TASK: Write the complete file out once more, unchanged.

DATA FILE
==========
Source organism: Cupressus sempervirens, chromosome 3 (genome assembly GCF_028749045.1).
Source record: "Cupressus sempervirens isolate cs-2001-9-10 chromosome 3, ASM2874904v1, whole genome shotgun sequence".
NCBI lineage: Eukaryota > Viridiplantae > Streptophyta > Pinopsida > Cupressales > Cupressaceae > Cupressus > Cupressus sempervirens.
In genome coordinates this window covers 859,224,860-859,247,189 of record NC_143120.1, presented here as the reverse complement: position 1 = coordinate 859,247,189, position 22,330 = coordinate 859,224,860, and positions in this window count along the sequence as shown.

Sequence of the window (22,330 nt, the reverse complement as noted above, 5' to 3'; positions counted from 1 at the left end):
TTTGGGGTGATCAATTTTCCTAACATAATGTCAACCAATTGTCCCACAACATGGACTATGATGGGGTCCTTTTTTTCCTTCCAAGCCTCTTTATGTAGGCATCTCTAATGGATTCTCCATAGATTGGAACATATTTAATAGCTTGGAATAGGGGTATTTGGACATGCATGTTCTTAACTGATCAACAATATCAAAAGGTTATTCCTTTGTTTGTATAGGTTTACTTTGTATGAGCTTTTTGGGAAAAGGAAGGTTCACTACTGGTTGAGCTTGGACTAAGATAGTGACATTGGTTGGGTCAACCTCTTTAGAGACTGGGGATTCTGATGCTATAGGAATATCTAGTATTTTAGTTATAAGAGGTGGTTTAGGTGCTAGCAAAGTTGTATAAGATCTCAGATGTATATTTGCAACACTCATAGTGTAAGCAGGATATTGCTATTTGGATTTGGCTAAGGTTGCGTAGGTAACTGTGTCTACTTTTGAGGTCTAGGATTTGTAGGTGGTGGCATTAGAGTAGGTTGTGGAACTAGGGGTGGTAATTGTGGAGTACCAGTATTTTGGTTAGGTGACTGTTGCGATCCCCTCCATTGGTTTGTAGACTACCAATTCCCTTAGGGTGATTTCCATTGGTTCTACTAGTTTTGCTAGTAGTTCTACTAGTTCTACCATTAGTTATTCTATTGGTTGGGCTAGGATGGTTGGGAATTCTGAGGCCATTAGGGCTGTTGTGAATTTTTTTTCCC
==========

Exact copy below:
Source organism: Cupressus sempervirens, chromosome 3 (genome assembly GCF_028749045.1).
Source record: "Cupressus sempervirens isolate cs-2001-9-10 chromosome 3, ASM2874904v1, whole genome shotgun sequence".
NCBI lineage: Eukaryota > Viridiplantae > Streptophyta > Pinopsida > Cupressales > Cupressaceae > Cupressus > Cupressus sempervirens.
In genome coordinates this window covers 859,224,860-859,247,189 of record NC_143120.1, presented here as the reverse complement: position 1 = coordinate 859,247,189, position 22,330 = coordinate 859,224,860, and positions in this window count along the sequence as shown.

Sequence of the window (22,330 nt, the reverse complement as noted above, 5' to 3'; positions counted from 1 at the left end):
TTTGGGGTGATCAATTTTCCTAACATAATGTCAACCAATTGTCCCACAACATGGACTATGATGGGGTCCTTTTTTTCCTTCCAAGCCTCTTTATGTAGGCATCTCTAATGGATTCTCCATAGATTGGAACATATTTAATAGCTTGGAATAGGGGTATTTGGACATGCATGTTCTTAACTGATCAACAATATCAAAAGGTTATTCCTTTGTTTGTATAGGTTTACTTTGTATGAGCTTTTTGGGAAAAGGAAGGTTCACTACTGGTTGAGCTTGGACTAAGATAGTGACATTGGTTGGGTCAACCTCTTTAGAGACTGGGGATTCTGATGCTATAGGAATATCTAGTATTTTAGTTATAAGAGGTGGTTTAGGTGCTAGCAAAGTTGTATAAGATCTCAGATGTATATTTGCAACACTCATAGTGTAAGCAGGATATTGCTATTTGGATTTGGCTAAGGTTGCGTAGGTAACTGTGTCTACTTTTGAGGTCTAGGATTTGTAGGTGGTGGCATTAGAGTAGGTTGTGGAACTAGGGGTGGTAATTGTGGAGTACCAGTATTTTGGTTAGGTGACTGTTGCGATCCCCTCCATTGGTTTGTAGACTACCAATTCCCTTAGGGTGATTTCCATTGGTTCTACTAGTTTTGCTAGTAGTTCTACTAGTTCTACCATTAGTTATTCTATTGGTTGGGCTAGGATGGTTGGGAATTCTGAGGCCATTAGGGCTGTTGTGAATTTTTTTTCCC